Marcel falls silent for a moment. "Know what’s so great about this positioning? That we’re now meeting with the C-level — let’s face it, they’re the ones responsible for growth, not the marketing manager. And it’s this that sets us apart from other agencies. Even before we get started, we run a training session that we make virtually compulsory, including for C-level. To test whether the mindset’s right to want to evolve together. Because data is very honest, and you have to be able to handle that. Moreover, this approach leads to a different kind of relationship. After all, growth doesn’t stop; it just carries on. And we’re not a project-based supplier of change, we genuinely do it together with the client: ultimately it’s them who have to change."
Shouldn’t design/creativity always lead to growth?
"Essentially, you’re right. The difference is that, with us, everything is focused on growth. You can walk up now and ask any of our staff and they’ll know exactly what that single growth objective is for each of our clients. What’s more, we work with a very clear process, and creation is geared to stimulating growth in every possible way. That can be anything from a badge to a campaign. At an advertising agency, everything is focused on making a campaign as good as possible, which will then hopefully work well and from which hopefully new orders will come — most communications agencies live by hope.”
"How do we determine the growth objectives with customers? It usually requires no more than one two-hour session. At which point, we also determine a number of sub-objectives, a number of which we can often quickly resolve based on current data. We also analyze the product (is there Product Market Fit: would more than 40% of the target group be disappointed if you were to remove it from the market?) and the customer journey — ultimately you want to turn consumers into fans of your brand. The moment the growth objective is clear, we very quickly scribble down 100 ideas that bring us closer to that objective. These are often lots of practical things that customers can do themselves, but haven’t thought of before. Again, we’re not a supplier of growth.
“To give an example: the growth objective of our customer Brand New Day, an online pension bank, was to have 65% more customers with high customer satisfaction (8.5). That's how specific it is. Retirement is often about creating peace of mind for later. Brand New Day would rather offer peace of mind now. That’s why the language we use is modern ("Calvinistic costs, hedonistic service", ed.) and the visual language focuses on the emotion that’s released when you’re not worrying about tomorrow. Such as, for example, being able to enjoy romping in the mud with your child without a care in the world. The photography is simple, sometimes a touch alienating in order to tap into deeper emotions and thus be distinctive, but recognizable.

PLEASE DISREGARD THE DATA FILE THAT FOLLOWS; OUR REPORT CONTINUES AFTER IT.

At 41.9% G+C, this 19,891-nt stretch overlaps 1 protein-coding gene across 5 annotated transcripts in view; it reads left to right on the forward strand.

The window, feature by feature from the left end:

“Brand New Day is now established as a brand. We’ve played a part in the positioning, the development of a distinctive (visual) identity and the translation of the brand story into a new platform for consumers and companies. And it works. There’s been 41% more visitors to the site so far. There is a better conversion (+ 32%) and the number of opened accounts has increased by 15.2%."
And finally, following Rotterdam, Heerlen and Willemstad (Curaçao), you’re now opening a fourth office in Amsterdam. Emmen or Gdansk might have been a more obvious choice. Why, only now, Amsterdam?
"Ha-ha! Our locations may sound strange to you, but they’ve actually been chosen strategically. We’re always on the lookout for talent, creative and technical. But to find a highly talented developer or data engineer in the Randstad, we have to compete with companies with whom it’s almost impossible for us to compete in terms of conditions of service, such as banks and insurers. Which is why we’ve looked for places where we can find talent and achieve a good competitive position. Heerlen, for example, is a city where a lot’s happening in the field of technology. There’s Brightlands Smart Services Campus and a number of very good technical trainers, such as Zuyd University of Applied Sciences and Aachen University.
"We’re now opening an office in Amsterdam because the city attracts lots of creative people, because we’ve got a large number of colleagues who currently commute daily from Amsterdam to Rotterdam, and because most of our Dutch clients are based there. It's that simple. And no, we won’t be stopping at this. In five years, we want to be seen to be amongst the best by companies who want to transform. And we’re considering opening further offices in Germany, the US and Asia. Plus, of course, we must continue to evolve and transform ourselves."
This interview was previously published in FONK magazine, August 2019